Steele Brothers fur coat

http://www.ebay.com/itm/401060678356

This vintage coat was made in the early part of the century by Steele Brothers of Gloversville, New York. Made from black fur which I have been told is Buffalo hide, it is double breasted, with a toggle front, shawl collar and handwarmer pockets.  It has a quilted lining, ticking sleeves and storm cuffs.

Pit to pit: 23″ (doubled = 46″)
Shoulder to shoulder: 20″
Sleeve (shoulder to cuff): 26-1/2″
Length (base of collar to hem): 51″

 photo edit steele.jpg

 photo DSCF4138.jpg

 photo DSCF4139_2.jpg

 photo DSCF4141.jpg

 photo DSCF4142.jpg

 photo DSCF4143.jpg

1960s Roth-Shire suit

http://www.ebay.com/itm/272109403111

This vintage suit was made in the 1960s by the House of Roth-Shire, New York.  It has fish-mouth peak lapels.

Chest (pit to pit): 22″ (doubled = 44″)

Shoulder to shoulder: 18-1/2″
Sleeve (shoulder to cuff): 26-1/4″
Length (base of collar to hem): 31″
Waist (side to side): 17-1/2″ (doubled = 35″)
Outseam: 42″
Inseam: 30-1/2″
Rise: 11-1/2″

 photo edit rothshire.jpg

 photo DSCF3914.jpg

 photo DSCF3916.jpg

 photo DSCF3919.jpg

 photo DSCF3915.jpg

 photo DSCF3917.jpg

 photo DSCF3918.jpg

 photo DSCF3920.jpg

1950s Michael Stern suit

http://www.ebay.com/itm/401057412818

This vintage suit was made by Michaels- Stern of Rochester, NY from Courier Cloth and was sold the Hub Clothing Co of Moorhead, Minnesota. Courier Cloth was advertised as being woven from mid-weight wool in such a way that made it particularly hard wearing.

Chest (pit to pit): 23-1/2″ (doubled = 47″)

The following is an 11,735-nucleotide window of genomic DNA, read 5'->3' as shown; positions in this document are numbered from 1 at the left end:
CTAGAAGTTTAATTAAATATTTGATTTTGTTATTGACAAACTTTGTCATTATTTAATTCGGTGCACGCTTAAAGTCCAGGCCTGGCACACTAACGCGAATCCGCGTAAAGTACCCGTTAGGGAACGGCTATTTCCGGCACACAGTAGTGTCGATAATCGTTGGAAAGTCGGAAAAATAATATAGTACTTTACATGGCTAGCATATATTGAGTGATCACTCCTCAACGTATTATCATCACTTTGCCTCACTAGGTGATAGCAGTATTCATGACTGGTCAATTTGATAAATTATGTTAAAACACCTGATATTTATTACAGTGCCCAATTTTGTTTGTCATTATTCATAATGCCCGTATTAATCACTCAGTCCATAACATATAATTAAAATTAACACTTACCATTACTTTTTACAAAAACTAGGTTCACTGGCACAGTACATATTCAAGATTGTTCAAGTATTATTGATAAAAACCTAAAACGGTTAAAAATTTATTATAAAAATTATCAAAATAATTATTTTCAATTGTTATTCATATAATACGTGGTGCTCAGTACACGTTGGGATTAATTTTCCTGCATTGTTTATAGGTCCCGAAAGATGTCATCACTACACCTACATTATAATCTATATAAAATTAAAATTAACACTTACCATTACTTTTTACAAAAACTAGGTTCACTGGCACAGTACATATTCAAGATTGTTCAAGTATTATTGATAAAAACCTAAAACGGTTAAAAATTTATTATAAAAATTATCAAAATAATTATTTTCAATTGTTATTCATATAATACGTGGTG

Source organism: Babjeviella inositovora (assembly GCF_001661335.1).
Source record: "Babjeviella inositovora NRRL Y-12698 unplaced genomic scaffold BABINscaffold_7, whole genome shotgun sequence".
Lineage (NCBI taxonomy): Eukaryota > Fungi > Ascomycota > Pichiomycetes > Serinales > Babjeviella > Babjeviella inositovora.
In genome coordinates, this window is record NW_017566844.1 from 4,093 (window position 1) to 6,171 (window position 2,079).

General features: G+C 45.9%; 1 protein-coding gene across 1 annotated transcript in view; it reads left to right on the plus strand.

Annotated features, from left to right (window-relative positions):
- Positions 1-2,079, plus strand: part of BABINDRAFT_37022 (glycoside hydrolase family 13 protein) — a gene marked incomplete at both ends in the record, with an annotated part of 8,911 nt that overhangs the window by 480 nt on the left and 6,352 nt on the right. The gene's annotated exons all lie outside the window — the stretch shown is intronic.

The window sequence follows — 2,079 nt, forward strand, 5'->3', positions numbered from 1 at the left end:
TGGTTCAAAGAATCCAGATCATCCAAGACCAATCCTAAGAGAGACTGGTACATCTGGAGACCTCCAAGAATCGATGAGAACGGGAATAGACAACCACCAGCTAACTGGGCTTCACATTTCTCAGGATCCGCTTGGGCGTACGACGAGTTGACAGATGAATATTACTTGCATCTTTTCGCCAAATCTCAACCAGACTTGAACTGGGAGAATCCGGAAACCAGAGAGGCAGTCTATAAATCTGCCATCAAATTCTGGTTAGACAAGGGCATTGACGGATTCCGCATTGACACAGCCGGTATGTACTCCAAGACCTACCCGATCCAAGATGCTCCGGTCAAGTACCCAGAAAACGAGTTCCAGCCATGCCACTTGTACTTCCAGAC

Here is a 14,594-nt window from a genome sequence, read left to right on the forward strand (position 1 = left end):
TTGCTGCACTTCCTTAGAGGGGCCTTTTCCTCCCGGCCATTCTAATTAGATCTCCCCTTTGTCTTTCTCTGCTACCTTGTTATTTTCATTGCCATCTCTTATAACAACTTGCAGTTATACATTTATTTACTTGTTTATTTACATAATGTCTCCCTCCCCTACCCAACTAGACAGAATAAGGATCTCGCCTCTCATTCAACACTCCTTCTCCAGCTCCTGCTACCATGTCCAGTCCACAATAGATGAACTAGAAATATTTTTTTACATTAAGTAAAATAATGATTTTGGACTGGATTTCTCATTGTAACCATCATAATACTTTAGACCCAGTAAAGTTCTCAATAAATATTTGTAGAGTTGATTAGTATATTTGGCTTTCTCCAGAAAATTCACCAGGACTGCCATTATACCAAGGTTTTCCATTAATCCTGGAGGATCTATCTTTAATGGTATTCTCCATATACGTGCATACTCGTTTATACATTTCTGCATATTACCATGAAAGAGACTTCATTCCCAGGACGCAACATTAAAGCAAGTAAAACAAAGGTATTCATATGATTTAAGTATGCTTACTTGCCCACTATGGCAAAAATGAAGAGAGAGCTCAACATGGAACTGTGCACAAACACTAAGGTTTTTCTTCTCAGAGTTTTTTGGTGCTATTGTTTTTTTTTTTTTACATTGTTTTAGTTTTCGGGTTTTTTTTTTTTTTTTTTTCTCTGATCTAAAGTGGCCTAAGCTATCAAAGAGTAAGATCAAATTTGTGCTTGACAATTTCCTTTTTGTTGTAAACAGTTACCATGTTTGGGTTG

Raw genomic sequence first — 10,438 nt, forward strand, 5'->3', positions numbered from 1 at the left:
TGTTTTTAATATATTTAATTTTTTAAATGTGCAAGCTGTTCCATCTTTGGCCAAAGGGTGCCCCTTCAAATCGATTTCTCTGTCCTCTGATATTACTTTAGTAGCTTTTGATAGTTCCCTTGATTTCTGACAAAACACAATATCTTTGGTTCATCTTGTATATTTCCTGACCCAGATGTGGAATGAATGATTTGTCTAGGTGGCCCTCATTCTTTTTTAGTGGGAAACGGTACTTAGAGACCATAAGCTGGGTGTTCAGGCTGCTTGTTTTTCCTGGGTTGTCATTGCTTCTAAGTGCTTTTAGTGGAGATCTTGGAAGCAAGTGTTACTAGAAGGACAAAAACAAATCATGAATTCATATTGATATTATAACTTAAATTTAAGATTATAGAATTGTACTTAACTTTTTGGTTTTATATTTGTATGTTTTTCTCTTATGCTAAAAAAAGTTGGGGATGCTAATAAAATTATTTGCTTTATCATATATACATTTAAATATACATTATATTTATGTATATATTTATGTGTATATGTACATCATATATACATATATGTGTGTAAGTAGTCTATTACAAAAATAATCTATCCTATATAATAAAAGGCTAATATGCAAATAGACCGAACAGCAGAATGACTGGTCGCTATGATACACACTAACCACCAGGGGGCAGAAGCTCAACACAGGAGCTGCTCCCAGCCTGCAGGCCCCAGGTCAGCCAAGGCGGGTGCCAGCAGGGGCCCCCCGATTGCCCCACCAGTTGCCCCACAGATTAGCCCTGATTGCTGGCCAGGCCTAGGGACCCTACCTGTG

Shoulder to shoulder: 29″
Sleeve (shoulder to cuff): 27-1/2″
Length (base of collar to hem): 32-1/2″
Waist (side to side): 18″ (doubled = 36″)
Outseam: 45-1/2″
Inseam: 33″
Rise: 11-1/2″

 photo edit hub.jpg

 photo DSCF3972.jpg

 photo DSCF3973.jpg

 photo DSCF3974.jpg

 photo DSCF3975.jpg

 photo DSCF3976.jpg

 photo DSCF3978.jpg

 photo DSCF3979.jpg

 photo DSCF3980.jpg

 photo DSCF3981.jpg

 photo DSCF3982.jpg

 photo DSCF3977.jpg

1950s F.R. Tripler fedora

http://www.ebay.com/itm/401054242502

This vintage fedora was made in the 1950s and was sold by F.R. Tripler & Co of Madison Avenue, New York City. It is light brown fur felt, with a wide black ribbon with square bow knot. The crown is nice and straight for this era, and the hat has a very lighweight felt. The brim measures 1-7/8″ and the crown measures 5-1/8″.

 photo edit tripler.jpg

 photo DSCF3390.jpg

 photo DSCF3391.jpg

 photo DSCF3392.jpg

 photo DSCF3393.jpg

 photo DSCF3394.jpg

 photo DSCF3395.jpg

 photo DSCF3396.jpg

Schott Half-belt leather jacket

http://www.ebay.com/itm/272084671032

This jacket was made by Schott Bros. of New York under their Rancher label. It is made of heavy steerhide leather, with a no. 10 Ideal zipper front, handwarmer pockets, flapped cargo pockets and a half-belt back.  It has bi-swing shoulders and a plaid lining.

Chest (pit to pit): 22″ (doubled = 44″)
Shoulder to shoulder: 17-3/4″
Sleeve (shoulder to cuff): 25-1/4″
Length (Base of collar to hem): 26-1/2″

 photo edit schott.jpg

 photo DSCF2821.jpg

 photo DSCF2822.jpg